Monday, October 30, 2006
Governing mag pundit on why power dereg failed
Why Dereg Didn’t Work
Electricity and Economics 101
Deregulation was a great success in the airline and trucking industries. So why has it been such a flop among electric utilities? There are many reasons, but one stands out: It takes a long time and a lot of money to build a power plant. Why is that important? Glad you asked. Grab a seat. The Economics 101 class is about to begin.
As any economist will tell you, free markets are efficient. When we want stuff that’s in short supply, prices rise, and before you know it, factories are pumping out the things we want. And then something fascinating happens: As all these things flood the market, prices level off, then decline, and factories stop producing so much. If demand surges again (or supplies dwindle), prices rise, factories call back the third shift, more stuff gets produced, and on and on it goes.
Notice the role that prices play. Funny to think about them this way, but at their core prices are high-quality information, signals that tell businesses when to step up production, add more assembly lines, build new factories ... or cut production, close assembly lines and shutter plants. (In communist countries, governments tried substituting plans for prices, but it didn’t work because five-year plans don’t deliver information as quickly or decisively as prices.)
So what does this have to do with deregulation? For prices to work their magic, they need a reasonable response time, a time during which signals (we want more!) result in action (call in the third shift and start building a new factory!). It turns out that airlines and trucking companies can respond to those signals in a reasonable amount of time, but electric-generation companies can’t.
Why? Because it takes so much time and money to build a plant. In the years it takes to site, build and power up a generation plant (given the engineering and environmental restrictions, not to mention objections from neighborhood groups), prices can go up, down or sideways numerous times. And not just at the consumer level. Most of the power plants built in recent years burn natural gas, which was cheap, available and more environmentally friendly than coal until ... oops, Hurricane Katrina knocked out much of Louisiana’s natural-gas production last year and gas prices went through the roof.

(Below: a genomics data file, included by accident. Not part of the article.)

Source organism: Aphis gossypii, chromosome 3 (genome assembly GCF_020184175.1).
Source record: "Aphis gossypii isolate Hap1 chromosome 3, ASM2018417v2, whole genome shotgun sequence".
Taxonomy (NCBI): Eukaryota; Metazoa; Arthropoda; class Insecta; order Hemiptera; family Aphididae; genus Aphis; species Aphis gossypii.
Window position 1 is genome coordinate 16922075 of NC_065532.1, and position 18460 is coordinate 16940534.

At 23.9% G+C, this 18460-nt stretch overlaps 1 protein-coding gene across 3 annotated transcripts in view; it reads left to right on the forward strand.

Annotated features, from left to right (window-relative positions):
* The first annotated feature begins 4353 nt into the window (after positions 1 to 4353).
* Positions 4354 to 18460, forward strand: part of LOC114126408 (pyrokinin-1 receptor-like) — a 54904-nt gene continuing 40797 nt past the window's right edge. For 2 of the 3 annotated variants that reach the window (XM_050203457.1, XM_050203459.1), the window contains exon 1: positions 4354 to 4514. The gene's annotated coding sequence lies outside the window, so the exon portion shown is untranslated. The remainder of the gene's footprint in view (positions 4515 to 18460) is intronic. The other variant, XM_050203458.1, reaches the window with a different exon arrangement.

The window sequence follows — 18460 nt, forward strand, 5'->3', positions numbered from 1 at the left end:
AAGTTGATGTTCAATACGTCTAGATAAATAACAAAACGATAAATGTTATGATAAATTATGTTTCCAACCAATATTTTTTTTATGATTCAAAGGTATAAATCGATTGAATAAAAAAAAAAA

Well, if it’s so hard to predict a decade out how much electricity we’ll need, how have power companies managed it in the past? Through a system of shared responsibility. The electric companies made their guesses, state public service commissions verified the reasonableness of the estimates, then committed the state’s consumers to paying for those plants, regardless of how things actually turned out.
Compared to the mess caused by deregulation, that looks like a reasonable way of providing such a vital but difficult-to-create commodity. Not convinced? Ask consumers in Houston, where, according to the New York Times, a botched state deregulation plan has produced electric rates nearly double the national average.
Footnote: There are other reasons electric deregulation hasn’t worked as planned. In some cases, the deregulation schemes were deeply flawed (deregulating, for instance, the prices utilities paid their suppliers but continuing regulation of consumer rates). In others, the free market wasn’t really free; that is, not enough companies jumped into the electric generation business to create a free market. And, of course, deregulation opened the door to all kinds of financial shenanigans and outright market manipulation. One word describes how heedlessly state legislatures deregulated electric power: Enron.
Posted October 27, 2006